The effect of micrite content and macroporosity on the transport and elastic properties of carbonates
- Carbonate rocks are major sedimentary rocks playing an important role both as water and hydrocarbon reservoirs. Thus, understanding the functional relationships between remotely probed, geophysical parameters and sedimentology-related properties is essential for better characterization of reservoir resources. Carbonates, however, are well known for their complex dual-particle size and dual-porosity microstructures, which create significant scatter in fundamental rock physics relationships such as the porosity-permeability and porosity-velocity relationship. The main factor controlling carbonate heterogeneity is the complex post-depositional diagenesis, which superimposes on the original microstructures inherited from the depositional environment. The micrite and macroporosity content in carbonate rocks are sedimentology-related parameters that vary because of both the energy of the depositional environment and the extent of leaching/washing that the rock experiences upon diagenesis. Thus, the primary focus of this thesis is to investigate how sedimentology-related parameters such as micrite content and macroporosity affect the variability of transport (porosity and permeability) and elastic (P- and S-wave velocities) properties. By understanding the interplay between these factors, the final objective of this research is to better inform modeling by providing quantifiable, textural parameters, which can improve the interpretation of transport and elastic properties of carbonate reservoirs. Previous attempts to investigate the role of these sedimentology-related parameters remained mainly qualitative and not systematic. As a consequence, results in the literature still appear inconclusive. Overall, this has led to poor agreement in the geophysics literature about the effect of micrite and macroporosity on the transport and elastic properties of carbonates. In this dissertation, we conduct a comprehensive study starting with controlled analogs serving as a proof of concept for the analysis and then extending the investigation to natural carbonates. The novelty lays on the fact that we prepare analog samples in the laboratory using natural calcite grains and micrite with the goal of studying the role of the content of micrite. In addition, we introduce controlled volumes of acetone-soluble solid matter (camphor) into the microstructures at the expense of the micrite aggregates. Once dissolved, the mold functions as macropores. We perform a series of experimental measurements to obtain porosity, permeability, and acoustic velocities under both bench-top conditions and as a function of confining pressure. We then investigate the correlation between the measured properties and the sedimentology-related parameters, and then attempt to quantitatively model the observed trends. Finally, we extend the investigation to carbonate reservoir rocks in order to test the hypothesis and methodology developed from the work on analog samples. Toward this goal, we study 15 samples from Tengiz Field, an isolated carbonate platform, where the sedimentology-related parameters are estimated based on image analysis of micro-CT scans and thin sections of the samples. The results obtained from the analogs and natural samples showed consistent trends regarding the effect of micirte content and macroporosity on the transport and elastic properties. With regard to the effect of micrite content and macroporosity on the transport properties, samples with higher micrite content and lower macroporosity exhibit lower permeability at any given porosity. Results show that the fraction of macropores in the samples is strongly correlated with the measured permeability since such pores do contribute more significantly to fluid flow compared to micropores. We used the varying micrite-to-grains ratio and its effect on the porosity-permeability relationship to inform the Kozeny-Carman relation suitable for a pack of spheres. Our analysis showed that micrite affects the porosity-permeability relationship of carbonates by reducing the effective particle size and increasing the percolation porosity. Additionally, the coefficient of determination (R2) between porosity and permeability was found to increase significantly when incorporating the micrite content and macroporosity into the analysis. This study shows that knowledge of both micrite content and macroporosity is of paramount importance to interpret and model porosity-permeability relationships in carbonates. Our results regarding the effect of micrite content on elastic properties show that the sensitivity of acoustic velocity to pressure decreases as the micrite content increases. This suggests a stiffer pore structure in micrite rich samples compared to that in grain-supported samples. Such conclusion is supported by a) observations from SEM images showing rounder pores in micrite-supported samples compared to grain-supported samples characterized by microcracks at grain contacts, and b) smaller change in length (i.e., strain) measured under pressure for the micrite-rich samples, compared to grain-supported samples. Unlike micrite content, the fraction of macroporosity shows no strong correlation with acoustic velocities, at a given porosity, or with the sensitivity of velocity to pressure. This is contrary to what is frequently reported in literature suggesting that the fraction of macroporosity correlates with an increasing velocity at a given porosity. In our case, the effect of subrounded macropores (stiff pores) is in general compensated by a decrease in the content of micrite (stiff component) and thus, the overall acoustic velocity remains uncorrelated with the fraction of macropores.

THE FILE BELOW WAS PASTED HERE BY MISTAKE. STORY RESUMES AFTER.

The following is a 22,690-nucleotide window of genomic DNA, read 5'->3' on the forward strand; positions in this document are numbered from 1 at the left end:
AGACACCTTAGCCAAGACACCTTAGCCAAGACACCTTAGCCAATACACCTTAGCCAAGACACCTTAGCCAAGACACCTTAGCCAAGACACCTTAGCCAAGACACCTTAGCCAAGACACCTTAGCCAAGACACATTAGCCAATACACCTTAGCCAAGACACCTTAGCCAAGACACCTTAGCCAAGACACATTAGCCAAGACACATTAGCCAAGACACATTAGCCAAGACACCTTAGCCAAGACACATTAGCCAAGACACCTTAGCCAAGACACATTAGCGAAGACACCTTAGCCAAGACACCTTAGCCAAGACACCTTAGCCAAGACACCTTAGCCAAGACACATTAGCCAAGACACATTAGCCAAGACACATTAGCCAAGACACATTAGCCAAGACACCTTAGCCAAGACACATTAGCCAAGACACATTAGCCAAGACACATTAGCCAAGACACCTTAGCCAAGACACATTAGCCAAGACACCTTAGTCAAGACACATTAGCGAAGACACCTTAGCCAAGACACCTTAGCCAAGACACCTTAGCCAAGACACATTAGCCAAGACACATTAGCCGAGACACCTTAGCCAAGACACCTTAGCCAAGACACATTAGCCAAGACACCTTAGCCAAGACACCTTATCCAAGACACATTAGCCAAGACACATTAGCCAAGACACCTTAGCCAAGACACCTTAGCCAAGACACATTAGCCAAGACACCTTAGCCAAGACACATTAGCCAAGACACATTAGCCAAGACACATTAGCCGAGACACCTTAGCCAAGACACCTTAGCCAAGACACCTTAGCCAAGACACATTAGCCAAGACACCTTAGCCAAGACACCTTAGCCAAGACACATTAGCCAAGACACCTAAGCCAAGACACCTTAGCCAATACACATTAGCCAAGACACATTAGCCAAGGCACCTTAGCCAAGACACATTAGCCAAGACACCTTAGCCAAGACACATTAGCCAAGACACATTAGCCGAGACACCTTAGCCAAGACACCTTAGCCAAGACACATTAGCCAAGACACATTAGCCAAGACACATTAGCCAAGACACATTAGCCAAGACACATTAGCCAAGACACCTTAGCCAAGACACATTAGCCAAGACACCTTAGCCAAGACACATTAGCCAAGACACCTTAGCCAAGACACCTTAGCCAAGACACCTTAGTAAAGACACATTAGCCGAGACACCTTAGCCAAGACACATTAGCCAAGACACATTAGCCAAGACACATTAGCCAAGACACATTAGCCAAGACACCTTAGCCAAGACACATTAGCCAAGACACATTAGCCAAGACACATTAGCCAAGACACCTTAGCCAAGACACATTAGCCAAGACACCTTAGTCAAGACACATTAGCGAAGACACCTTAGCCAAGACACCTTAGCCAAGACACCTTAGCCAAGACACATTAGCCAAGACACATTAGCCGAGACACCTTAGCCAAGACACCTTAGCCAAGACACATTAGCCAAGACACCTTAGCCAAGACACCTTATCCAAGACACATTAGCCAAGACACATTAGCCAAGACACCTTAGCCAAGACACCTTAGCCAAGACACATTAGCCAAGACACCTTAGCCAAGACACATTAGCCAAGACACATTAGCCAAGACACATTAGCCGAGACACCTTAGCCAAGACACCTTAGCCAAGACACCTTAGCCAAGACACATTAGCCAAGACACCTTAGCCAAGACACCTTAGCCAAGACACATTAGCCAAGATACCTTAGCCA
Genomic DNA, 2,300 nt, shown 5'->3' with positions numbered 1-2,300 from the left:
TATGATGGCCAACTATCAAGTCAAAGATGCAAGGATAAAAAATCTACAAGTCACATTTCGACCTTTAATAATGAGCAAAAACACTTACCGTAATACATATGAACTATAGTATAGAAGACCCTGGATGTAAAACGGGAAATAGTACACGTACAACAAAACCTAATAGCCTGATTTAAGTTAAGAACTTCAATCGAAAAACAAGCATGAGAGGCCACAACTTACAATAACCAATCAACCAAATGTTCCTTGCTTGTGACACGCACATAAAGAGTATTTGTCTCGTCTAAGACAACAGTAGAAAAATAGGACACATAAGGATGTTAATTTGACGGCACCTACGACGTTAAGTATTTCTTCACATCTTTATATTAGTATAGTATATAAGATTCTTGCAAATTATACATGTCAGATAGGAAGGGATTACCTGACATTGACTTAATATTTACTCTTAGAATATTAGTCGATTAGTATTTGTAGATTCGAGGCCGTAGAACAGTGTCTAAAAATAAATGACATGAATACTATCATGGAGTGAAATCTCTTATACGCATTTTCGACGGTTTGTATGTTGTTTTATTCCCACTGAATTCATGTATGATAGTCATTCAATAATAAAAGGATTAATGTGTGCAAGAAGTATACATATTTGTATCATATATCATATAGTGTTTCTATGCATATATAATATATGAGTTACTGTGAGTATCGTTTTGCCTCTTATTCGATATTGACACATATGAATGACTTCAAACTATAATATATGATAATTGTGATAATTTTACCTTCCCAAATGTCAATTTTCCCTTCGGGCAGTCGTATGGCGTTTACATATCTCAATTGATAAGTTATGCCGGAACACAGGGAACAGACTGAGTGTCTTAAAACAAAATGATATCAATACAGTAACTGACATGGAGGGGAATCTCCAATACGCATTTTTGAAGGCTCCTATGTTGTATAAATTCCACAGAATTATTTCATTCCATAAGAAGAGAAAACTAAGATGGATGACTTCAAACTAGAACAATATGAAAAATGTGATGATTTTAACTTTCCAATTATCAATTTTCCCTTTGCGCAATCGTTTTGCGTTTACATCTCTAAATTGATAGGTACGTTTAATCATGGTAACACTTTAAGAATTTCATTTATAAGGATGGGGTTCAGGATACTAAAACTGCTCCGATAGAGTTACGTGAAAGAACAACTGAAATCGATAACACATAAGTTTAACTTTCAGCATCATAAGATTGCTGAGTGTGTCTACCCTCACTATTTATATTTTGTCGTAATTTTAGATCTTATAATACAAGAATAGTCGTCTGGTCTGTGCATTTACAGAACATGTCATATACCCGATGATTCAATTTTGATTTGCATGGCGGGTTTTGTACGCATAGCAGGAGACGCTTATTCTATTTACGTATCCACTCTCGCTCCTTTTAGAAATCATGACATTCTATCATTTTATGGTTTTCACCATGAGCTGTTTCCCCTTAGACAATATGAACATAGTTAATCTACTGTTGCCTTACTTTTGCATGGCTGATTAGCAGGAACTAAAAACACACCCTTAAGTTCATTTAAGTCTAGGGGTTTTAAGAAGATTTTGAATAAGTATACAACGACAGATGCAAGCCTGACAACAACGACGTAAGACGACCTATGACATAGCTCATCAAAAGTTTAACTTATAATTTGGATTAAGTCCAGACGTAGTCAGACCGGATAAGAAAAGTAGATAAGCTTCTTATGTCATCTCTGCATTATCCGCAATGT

|Type of resource
|electronic; electronic resource; remote
|1 online resource.
|El Husseiny, Ammar
|Stanford University, Department of Geophysics.
|Mavko, Gary, 1949-
|Mukerji, Tapan, 1965-
|Mavko, Gary, 1949-
|Mukerji, Tapan, 1965-
|Statement of responsibility
|Ammar El Husseiny.
|Submitted to the Department of Geophysics.
|Thesis (Ph.D.)--Stanford University, 2016.
- © 2016 by Ammar Husseiny Aly El Husseiny
- This work is licensed under a Creative Commons Attribution Non Commercial 3.0 Unported license (CC BY-NC).